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A History of the Japanese People by F. Brinkley

And several Kamakura literati descendants of Oye



Ashikaga Takauji's original idea was to follow the system of Yoritomo in everything. Kamakura was to be his capital and he assumed the title of shogun. This was in 1335. Three years later he received the shogunate in due form from the Northern sovereign, Komyo. But he now discovered that Kyoto must be his headquarters so long as the War of the Dynasties lasted, and he therefore established the Bakufu at Muromachi in that city, modelling it on the lines of Yoritomo's institution, but dispensing with a regent (shikkeri) and substituting for him a second shitsuji. The first two shitsuji at Muromachi were Ko Moronao, the great general, and Uesugi Tomosada, a connexion of Takauji. Kamakura was not neglected, however. It became a secondary basis, Takauji's eight-year-old son, Yoshiakira, being installed there as governor-general (kwanryo) of the Kwanto under the guardianship of Uesugi Noriaki as shitsuji, and the old administrative machinery of the Hojo was revived in the main. Takauji's brother, Tadayoshi, became chief of the general staff in Kyoto, and "several Kamakura literati--descendants of Oye, Nakahara, Miyoshi, and others--were brought up to fill positions on the various boards, the services of some of the ablest priests of the time being enlisted in the work of drafting laws and regulations."*

*Murdoch's History of Japan.

To these priests and literati was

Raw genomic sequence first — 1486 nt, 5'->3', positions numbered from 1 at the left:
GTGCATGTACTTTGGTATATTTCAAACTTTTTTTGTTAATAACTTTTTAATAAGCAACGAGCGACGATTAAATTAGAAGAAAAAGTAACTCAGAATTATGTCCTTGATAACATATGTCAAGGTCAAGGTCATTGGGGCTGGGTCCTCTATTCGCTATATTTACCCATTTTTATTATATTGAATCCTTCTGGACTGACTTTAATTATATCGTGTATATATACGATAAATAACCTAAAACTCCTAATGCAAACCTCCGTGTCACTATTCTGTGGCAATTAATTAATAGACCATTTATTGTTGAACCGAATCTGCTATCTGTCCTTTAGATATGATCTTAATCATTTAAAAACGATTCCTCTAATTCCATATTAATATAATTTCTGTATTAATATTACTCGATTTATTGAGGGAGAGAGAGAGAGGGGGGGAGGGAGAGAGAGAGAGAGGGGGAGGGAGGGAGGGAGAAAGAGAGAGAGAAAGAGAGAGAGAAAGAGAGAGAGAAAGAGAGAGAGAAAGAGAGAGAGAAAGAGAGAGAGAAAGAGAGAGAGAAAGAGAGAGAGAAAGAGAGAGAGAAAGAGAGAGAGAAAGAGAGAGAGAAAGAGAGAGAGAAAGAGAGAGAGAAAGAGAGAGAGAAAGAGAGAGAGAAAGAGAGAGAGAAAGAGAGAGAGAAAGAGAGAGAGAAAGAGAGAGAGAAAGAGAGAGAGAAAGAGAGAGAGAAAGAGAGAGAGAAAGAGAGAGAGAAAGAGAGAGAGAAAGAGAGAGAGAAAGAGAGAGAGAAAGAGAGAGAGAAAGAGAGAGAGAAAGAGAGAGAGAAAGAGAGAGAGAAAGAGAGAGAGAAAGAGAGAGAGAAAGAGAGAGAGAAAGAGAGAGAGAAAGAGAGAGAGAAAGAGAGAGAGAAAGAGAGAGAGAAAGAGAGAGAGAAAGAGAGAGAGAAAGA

entrusted the task of compiling a code based on the Joei Shikimoku of the Hojo regents, and there resulted the Kemmu Shikimoku, promulgated in 1337.* This was not a law, properly so called, but rather a body of precepts contained in seventeen articles. They have much interest as embodying the ethics of the time in political circles. "Economy must be universally practised. Drinking parties and wanton frolics must be suppressed. Crimes of violence and outrage must be quelled. The practice of entering the private dwellings of the people and making inquisitions into their affairs must be given up." Then follow two articles dealing with the ownership of vacant plots and rebuilding of houses and fireproof godowns in the devastated sections of the capital. The subsequent paragraphs provide that men of special ability for government work should be chosen for the office of shugo; that a stop must be put to the practice of influential nobles and women of all sorts and Buddhist ecclesiastics making interested recommendations (to the sovereign); that persons holding public posts must be liable to reprimand for negligence and idleness; that bribery must be firmly put down; that presents made from all quarters to those attached to the palace, whether of the inside or outside service, must be sent back; that those who are to be in personal attendance on the rulers must be selected for that duty; that ceremonial etiquette should be the predominant principle; that men noted for probity and adherence to high principle should be rewarded by more than ordinary distinction; that the petitions and complaints of the poor and lowly should be heard and redress granted; that the petitions of temples and shrines should be dealt with on their merits, and that certain fixed days should be appointed for the rendering of decisions and the issue of government orders.**

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